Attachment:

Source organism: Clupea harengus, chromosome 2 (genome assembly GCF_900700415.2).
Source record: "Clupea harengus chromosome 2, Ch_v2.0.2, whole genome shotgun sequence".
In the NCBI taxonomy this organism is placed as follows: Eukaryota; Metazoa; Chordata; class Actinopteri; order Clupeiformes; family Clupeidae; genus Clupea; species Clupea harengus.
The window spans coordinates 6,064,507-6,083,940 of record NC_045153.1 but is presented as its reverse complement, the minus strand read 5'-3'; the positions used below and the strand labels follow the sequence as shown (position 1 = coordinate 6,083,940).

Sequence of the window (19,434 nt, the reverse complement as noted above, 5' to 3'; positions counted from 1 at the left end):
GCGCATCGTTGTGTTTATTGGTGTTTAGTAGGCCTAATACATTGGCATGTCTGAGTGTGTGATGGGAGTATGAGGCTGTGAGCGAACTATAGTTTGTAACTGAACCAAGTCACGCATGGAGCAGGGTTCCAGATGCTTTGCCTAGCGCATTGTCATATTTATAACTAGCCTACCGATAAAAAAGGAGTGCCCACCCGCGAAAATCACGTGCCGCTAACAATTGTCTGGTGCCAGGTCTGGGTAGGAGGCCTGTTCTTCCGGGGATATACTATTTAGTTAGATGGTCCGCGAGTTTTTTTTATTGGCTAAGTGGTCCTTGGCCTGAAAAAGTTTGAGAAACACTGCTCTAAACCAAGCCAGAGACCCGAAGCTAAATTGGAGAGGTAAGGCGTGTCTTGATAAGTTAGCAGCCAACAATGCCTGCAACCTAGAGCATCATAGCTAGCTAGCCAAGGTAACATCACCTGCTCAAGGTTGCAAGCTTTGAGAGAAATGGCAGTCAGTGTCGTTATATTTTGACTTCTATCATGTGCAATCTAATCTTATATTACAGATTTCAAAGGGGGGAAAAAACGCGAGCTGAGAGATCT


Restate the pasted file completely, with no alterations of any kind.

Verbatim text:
Source organism: Clupea harengus, chromosome 2 (genome assembly GCF_900700415.2).
Source record: "Clupea harengus chromosome 2, Ch_v2.0.2, whole genome shotgun sequence".
In the NCBI taxonomy this organism is placed as follows: Eukaryota; Metazoa; Chordata; class Actinopteri; order Clupeiformes; family Clupeidae; genus Clupea; species Clupea harengus.
The window spans coordinates 6,064,507-6,083,940 of record NC_045153.1 but is presented as its reverse complement, the minus strand read 5'-3'; the positions used below and the strand labels follow the sequence as shown (position 1 = coordinate 6,083,940).

Sequence of the window (19,434 nt, the reverse complement as noted above, 5' to 3'; positions counted from 1 at the left end):
GCGCATCGTTGTGTTTATTGGTGTTTAGTAGGCCTAATACATTGGCATGTCTGAGTGTGTGATGGGAGTATGAGGCTGTGAGCGAACTATAGTTTGTAACTGAACCAAGTCACGCATGGAGCAGGGTTCCAGATGCTTTGCCTAGCGCATTGTCATATTTATAACTAGCCTACCGATAAAAAAGGAGTGCCCACCCGCGAAAATCACGTGCCGCTAACAATTGTCTGGTGCCAGGTCTGGGTAGGAGGCCTGTTCTTCCGGGGATATACTATTTAGTTAGATGGTCCGCGAGTTTTTTTTATTGGCTAAGTGGTCCTTGGCCTGAAAAAGTTTGAGAAACACTGCTCTAAACCAAGCCAGAGACCCGAAGCTAAATTGGAGAGGTAAGGCGTGTCTTGATAAGTTAGCAGCCAACAATGCCTGCAACCTAGAGCATCATAGCTAGCTAGCCAAGGTAACATCACCTGCTCAAGGTTGCAAGCTTTGAGAGAAATGGCAGTCAGTGTCGTTATATTTTGACTTCTATCATGTGCAATCTAATCTTATATTACAGATTTCAAAGGGGGGAAAAAACGCGAGCTGAGAGATCT